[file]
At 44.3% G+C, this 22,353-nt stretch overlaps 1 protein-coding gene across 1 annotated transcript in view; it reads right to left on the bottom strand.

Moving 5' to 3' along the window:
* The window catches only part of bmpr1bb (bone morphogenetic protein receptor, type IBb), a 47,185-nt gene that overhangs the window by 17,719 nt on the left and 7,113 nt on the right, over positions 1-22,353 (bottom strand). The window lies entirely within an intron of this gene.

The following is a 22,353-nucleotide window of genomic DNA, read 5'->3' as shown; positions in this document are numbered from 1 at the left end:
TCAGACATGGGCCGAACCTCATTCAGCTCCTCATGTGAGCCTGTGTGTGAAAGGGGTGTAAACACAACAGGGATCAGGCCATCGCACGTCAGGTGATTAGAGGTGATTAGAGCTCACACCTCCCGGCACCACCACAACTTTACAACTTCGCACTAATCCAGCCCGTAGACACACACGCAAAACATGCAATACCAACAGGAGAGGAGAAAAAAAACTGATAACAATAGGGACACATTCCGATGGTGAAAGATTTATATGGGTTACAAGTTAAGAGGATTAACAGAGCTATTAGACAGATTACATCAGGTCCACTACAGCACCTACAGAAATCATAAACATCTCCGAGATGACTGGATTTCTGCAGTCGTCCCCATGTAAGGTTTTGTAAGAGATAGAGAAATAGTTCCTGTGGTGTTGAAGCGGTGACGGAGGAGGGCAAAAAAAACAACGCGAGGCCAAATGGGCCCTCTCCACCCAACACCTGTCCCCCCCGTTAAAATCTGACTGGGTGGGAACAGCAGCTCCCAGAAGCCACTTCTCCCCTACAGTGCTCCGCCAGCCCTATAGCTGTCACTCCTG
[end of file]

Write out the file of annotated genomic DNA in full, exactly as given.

At 44.3% G+C, this 22,353-nt stretch overlaps 1 protein-coding gene across 1 annotated transcript in view; it reads right to left on the bottom strand.

Moving 5' to 3' along the window:
* The window catches only part of bmpr1bb (bone morphogenetic protein receptor, type IBb), a 47,185-nt gene that overhangs the window by 17,719 nt on the left and 7,113 nt on the right, over positions 1-22,353 (bottom strand). The window lies entirely within an intron of this gene.

The following is a 22,353-nucleotide window of genomic DNA, read 5'->3' as shown; positions in this document are numbered from 1 at the left end:
TCAGACATGGGCCGAACCTCATTCAGCTCCTCATGTGAGCCTGTGTGTGAAAGGGGTGTAAACACAACAGGGATCAGGCCATCGCACGTCAGGTGATTAGAGGTGATTAGAGCTCACACCTCCCGGCACCACCACAACTTTACAACTTCGCACTAATCCAGCCCGTAGACACACACGCAAAACATGCAATACCAACAGGAGAGGAGAAAAAAAACTGATAACAATAGGGACACATTCCGATGGTGAAAGATTTATATGGGTTACAAGTTAAGAGGATTAACAGAGCTATTAGACAGATTACATCAGGTCCACTACAGCACCTACAGAAATCATAAACATCTCCGAGATGACTGGATTTCTGCAGTCGTCCCCATGTAAGGTTTTGTAAGAGATAGAGAAATAGTTCCTGTGGTGTTGAAGCGGTGACGGAGGAGGGCAAAAAAAACAACGCGAGGCCAAATGGGCCCTCTCCACCCAACACCTGTCCCCCCCGTTAAAATCTGACTGGGTGGGAACAGCAGCTCCCAGAAGCCACTTCTCCCCTACAGTGCTCCGCCAGCCCTATAGCTGTCACTCCTG